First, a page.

A standard claim of atheist polemicists is that Christian belief, or religious belief in general, grows out of ignorance, is out of touch with new developments in science and scholarship, or is simply out of date, and, therefore, should be tossed out. The argument, such as it is, is seldom overtly stated. More often, we are presented with a proposition that pretends to be either the obvious and undeniable conclusion of an unstated syllogism, or, simply, intuitively apparent to all Deep Thinkers. The well-publicized “Jesus Seminar,” for example, announces that “the Christ of creed and dogma, who had been firmly in place in the Middle Ages, can no longer command the assent of those who have seen the heavens through Galileo’s telescope.”[1]  Why this should be so, and what Galileo’s primitive little telescope has to do with the central doctrines of Christianity, is never made clear, although the Seminar (in a rather obvious bout of self-congratulation) dedicates its book to the Italian astronomer’s memory. But one can hardly fail to be reminded, in this context, of an exchange in C. S. Lewis’s early novel The Pilgrim’s Regress—a novel that seems more prescient with each passing year. The conversation revolves around the “Landlord,” who, in Lewis’s allegory, represents God:

“But how do you know there is no Landlord?”

“Christopher Columbus, Galileo, the earth is round, invention of printing, gunpowder!!” exclaimed Mr. Enlightenment in such a loud voice that the pony shied.

“I beg your pardon,” said John.

“Eh?” said Mr. Enlightenment.

“I didn’t quite understand,” said John.

“Why, it’s plain as a pikestaff,” said the other. “Your people in Puritania believe in the Landlord because they have not had the benefits of a scientific training. For example, I dare say it would be news to you to hear that the earth was round—round as an orange, my lad!”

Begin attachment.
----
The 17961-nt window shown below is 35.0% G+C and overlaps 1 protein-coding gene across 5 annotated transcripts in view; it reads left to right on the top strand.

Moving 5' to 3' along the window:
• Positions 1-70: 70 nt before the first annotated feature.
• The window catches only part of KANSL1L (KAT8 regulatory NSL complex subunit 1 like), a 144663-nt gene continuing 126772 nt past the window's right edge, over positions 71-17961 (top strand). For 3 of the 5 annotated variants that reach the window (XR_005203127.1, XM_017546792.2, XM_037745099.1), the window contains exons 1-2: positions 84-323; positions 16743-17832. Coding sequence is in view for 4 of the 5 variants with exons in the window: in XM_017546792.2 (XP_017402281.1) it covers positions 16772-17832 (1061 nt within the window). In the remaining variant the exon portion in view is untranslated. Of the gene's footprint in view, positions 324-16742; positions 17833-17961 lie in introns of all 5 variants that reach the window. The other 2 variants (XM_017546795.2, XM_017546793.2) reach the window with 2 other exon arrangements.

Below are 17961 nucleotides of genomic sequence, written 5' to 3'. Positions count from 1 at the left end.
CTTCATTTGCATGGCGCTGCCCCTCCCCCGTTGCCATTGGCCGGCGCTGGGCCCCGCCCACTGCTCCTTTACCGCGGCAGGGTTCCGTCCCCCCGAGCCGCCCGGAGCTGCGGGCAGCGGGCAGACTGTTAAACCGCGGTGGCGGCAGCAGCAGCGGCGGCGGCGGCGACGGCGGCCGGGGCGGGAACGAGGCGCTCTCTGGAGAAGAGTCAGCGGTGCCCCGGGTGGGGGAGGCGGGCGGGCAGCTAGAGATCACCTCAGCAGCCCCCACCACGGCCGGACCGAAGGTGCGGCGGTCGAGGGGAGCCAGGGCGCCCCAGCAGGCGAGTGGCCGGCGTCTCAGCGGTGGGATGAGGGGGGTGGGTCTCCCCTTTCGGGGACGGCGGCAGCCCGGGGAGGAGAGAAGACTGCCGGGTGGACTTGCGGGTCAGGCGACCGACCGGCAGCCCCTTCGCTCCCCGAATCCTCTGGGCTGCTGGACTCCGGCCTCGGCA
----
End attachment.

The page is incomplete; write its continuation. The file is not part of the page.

“Well, I don’t know that it would,” said John, feeling a little disappointed. “My father always said it was round.”

“No, no, my dear boy,” said Mr. Enlightenment, “you must have misunderstood him. It is well known that everyone in Puritania thinks the earth flat. It is not likely that I should be mistaken on such a point. Indeed, it is out of the question.”[2]

[1] Robert W. Funk, Roy W. Hoover, and the Jesus Seminar, The Five Gospels: The Search for the Authentic Words of Jesus (San Francisco: HarperSanFrancisco, 1997), 2.

[2] C. S. Lewis, The Pilgrim’s Regress: An Allegorical Apology for Christianity, Reason, and Romanticism (Grand Rapids, Mich.: Eerdmans, 1992), 20-1.

English poster. eked excel
The English-language poster for today’s gathering

We held the first of the three European FAIR conferences today.  All of the presentations except one were quite good.  Attendance was fairly sparse at first but it picked up later in the day.  Happily, the speeches were not only live-streamed but recorded.  They will be up on the FAIR website in a while.  Probably, though, not for a month or two.  One of the principal people who will put them up is over here with us right now, and she’s pretty busy.

Italy's most sacred building
The Rome Italy Temple, the most sacred building in all of Italy, as shown in a photo that was taken some time ago by our friend and neighbor Kent Flack.

Here are a couple of shockers that I’ve lately drawn from the Christopher Hitchens Memorial “How Religion Poisons Everything” File™:

Someday, theism’s reign of terror will end.  Not yet, though.

Posted from Rome, Italy